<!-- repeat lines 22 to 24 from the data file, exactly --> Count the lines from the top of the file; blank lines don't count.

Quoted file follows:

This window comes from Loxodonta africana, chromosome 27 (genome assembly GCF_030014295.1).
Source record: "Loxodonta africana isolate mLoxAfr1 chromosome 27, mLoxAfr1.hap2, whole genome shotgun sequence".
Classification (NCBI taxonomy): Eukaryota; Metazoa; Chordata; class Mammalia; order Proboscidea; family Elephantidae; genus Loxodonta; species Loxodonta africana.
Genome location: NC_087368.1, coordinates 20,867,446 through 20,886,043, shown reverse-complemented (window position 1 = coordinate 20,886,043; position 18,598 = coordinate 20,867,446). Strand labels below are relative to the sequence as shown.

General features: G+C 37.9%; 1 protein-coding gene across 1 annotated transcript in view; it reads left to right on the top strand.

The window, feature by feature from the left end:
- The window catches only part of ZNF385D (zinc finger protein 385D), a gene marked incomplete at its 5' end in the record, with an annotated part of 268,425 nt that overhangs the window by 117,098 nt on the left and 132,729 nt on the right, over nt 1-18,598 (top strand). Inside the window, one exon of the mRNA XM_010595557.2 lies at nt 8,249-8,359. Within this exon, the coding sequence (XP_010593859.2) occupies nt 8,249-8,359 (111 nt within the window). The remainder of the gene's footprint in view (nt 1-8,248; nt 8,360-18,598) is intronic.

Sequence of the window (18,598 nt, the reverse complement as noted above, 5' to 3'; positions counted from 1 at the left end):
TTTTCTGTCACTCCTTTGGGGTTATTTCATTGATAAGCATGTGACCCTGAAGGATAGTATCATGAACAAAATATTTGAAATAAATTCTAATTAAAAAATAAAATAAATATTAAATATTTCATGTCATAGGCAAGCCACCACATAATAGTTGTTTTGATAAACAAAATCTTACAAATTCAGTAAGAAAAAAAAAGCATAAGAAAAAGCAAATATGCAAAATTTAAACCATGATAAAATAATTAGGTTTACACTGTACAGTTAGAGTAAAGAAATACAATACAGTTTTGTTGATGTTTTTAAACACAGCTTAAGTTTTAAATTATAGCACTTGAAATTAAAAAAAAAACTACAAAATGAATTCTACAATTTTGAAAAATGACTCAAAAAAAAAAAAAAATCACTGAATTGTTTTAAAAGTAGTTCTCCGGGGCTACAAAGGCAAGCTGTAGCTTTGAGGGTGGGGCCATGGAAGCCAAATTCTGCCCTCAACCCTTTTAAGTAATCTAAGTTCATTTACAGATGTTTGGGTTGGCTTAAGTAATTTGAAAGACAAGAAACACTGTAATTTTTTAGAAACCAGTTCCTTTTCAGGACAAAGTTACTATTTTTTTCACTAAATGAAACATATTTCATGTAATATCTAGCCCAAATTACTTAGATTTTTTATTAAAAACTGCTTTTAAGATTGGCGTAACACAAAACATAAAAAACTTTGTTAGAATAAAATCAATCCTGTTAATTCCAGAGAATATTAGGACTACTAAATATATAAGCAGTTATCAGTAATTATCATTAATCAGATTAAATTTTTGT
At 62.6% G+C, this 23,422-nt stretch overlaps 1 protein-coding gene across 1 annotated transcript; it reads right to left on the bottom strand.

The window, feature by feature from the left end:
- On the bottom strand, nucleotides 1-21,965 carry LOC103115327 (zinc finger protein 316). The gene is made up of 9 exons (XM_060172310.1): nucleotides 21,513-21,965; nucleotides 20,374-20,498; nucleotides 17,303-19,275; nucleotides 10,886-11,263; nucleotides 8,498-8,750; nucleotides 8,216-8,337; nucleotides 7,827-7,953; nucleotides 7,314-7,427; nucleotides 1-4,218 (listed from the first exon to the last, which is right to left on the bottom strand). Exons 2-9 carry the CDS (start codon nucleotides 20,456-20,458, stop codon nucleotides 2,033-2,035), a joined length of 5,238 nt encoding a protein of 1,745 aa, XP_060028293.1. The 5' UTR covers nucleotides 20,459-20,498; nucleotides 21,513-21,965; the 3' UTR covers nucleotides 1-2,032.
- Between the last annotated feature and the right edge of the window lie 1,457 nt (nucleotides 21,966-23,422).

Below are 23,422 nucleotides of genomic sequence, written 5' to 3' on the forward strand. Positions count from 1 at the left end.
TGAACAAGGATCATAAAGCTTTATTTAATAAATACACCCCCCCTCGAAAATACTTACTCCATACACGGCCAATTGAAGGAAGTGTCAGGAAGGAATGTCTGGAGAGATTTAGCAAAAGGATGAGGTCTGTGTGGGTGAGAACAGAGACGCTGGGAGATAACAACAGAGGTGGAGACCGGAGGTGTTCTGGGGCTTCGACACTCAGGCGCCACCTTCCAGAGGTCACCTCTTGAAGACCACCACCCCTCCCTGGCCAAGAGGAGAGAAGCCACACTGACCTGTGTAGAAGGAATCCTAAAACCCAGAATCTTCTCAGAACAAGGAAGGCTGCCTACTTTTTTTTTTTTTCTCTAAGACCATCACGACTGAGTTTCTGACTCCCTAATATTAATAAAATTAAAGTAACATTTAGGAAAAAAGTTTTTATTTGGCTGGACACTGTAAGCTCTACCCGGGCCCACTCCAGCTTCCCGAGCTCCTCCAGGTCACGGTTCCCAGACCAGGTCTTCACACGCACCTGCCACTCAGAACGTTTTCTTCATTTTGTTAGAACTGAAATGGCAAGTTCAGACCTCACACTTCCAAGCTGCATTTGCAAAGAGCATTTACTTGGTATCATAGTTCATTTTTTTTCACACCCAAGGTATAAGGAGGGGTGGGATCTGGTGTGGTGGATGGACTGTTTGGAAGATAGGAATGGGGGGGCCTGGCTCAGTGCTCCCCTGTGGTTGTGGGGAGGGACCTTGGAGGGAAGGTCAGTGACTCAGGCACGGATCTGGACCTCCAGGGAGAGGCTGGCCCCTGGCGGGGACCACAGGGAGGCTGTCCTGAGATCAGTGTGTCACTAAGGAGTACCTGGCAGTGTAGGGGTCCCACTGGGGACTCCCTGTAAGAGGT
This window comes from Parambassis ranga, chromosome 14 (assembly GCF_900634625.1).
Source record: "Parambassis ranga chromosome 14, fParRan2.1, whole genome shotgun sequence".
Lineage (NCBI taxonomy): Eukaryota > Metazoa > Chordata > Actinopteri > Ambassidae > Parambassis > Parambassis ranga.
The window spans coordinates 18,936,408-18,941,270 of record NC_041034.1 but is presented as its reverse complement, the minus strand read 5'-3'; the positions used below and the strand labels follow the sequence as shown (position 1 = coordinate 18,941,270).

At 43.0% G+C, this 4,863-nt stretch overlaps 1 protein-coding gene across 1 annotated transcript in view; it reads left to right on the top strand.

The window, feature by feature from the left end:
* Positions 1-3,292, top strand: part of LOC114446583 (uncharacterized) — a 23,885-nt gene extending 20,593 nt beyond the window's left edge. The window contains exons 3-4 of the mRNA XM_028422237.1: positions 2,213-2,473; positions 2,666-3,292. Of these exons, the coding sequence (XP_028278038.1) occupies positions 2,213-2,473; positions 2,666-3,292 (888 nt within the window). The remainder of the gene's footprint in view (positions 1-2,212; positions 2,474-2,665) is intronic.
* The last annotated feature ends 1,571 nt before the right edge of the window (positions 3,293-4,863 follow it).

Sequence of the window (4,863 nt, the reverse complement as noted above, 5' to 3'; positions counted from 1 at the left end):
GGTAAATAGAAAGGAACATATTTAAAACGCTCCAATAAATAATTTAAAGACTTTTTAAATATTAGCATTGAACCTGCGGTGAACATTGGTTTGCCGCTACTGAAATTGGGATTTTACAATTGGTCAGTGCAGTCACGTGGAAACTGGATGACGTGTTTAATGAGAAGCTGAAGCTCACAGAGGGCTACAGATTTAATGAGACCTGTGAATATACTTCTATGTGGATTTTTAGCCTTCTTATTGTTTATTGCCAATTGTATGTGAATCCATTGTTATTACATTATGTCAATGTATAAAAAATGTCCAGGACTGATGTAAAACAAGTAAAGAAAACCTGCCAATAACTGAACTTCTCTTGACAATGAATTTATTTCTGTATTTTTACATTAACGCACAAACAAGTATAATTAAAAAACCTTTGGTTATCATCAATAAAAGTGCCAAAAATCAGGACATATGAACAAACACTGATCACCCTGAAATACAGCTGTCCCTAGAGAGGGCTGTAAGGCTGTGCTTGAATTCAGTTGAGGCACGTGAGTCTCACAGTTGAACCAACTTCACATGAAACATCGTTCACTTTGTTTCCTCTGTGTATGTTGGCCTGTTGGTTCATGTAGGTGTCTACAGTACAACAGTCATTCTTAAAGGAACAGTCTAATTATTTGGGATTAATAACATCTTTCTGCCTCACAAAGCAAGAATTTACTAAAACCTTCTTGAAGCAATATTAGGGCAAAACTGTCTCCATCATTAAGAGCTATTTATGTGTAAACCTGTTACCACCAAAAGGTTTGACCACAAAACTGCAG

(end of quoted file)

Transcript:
* Positions 1-3,292, top strand: part of LOC114446583 (uncharacterized) — a 23,885-nt gene extending 20,593 nt beyond the window's left edge. The window contains exons 3-4 of the mRNA XM_028422237.1: positions 2,213-2,473; positions 2,666-3,292. Of these exons, the coding sequence (XP_028278038.1) occupies positions 2,213-2,473; positions 2,666-3,292 (888 nt within the window). The remainder of the gene's footprint in view (positions 1-2,212; positions 2,474-2,665) is intronic.
* The last annotated feature ends 1,571 nt before the right edge of the window (positions 3,293-4,863 follow it).

Sequence of the window (4,863 nt, the reverse complement as noted above, 5' to 3'; positions counted from 1 at the left end):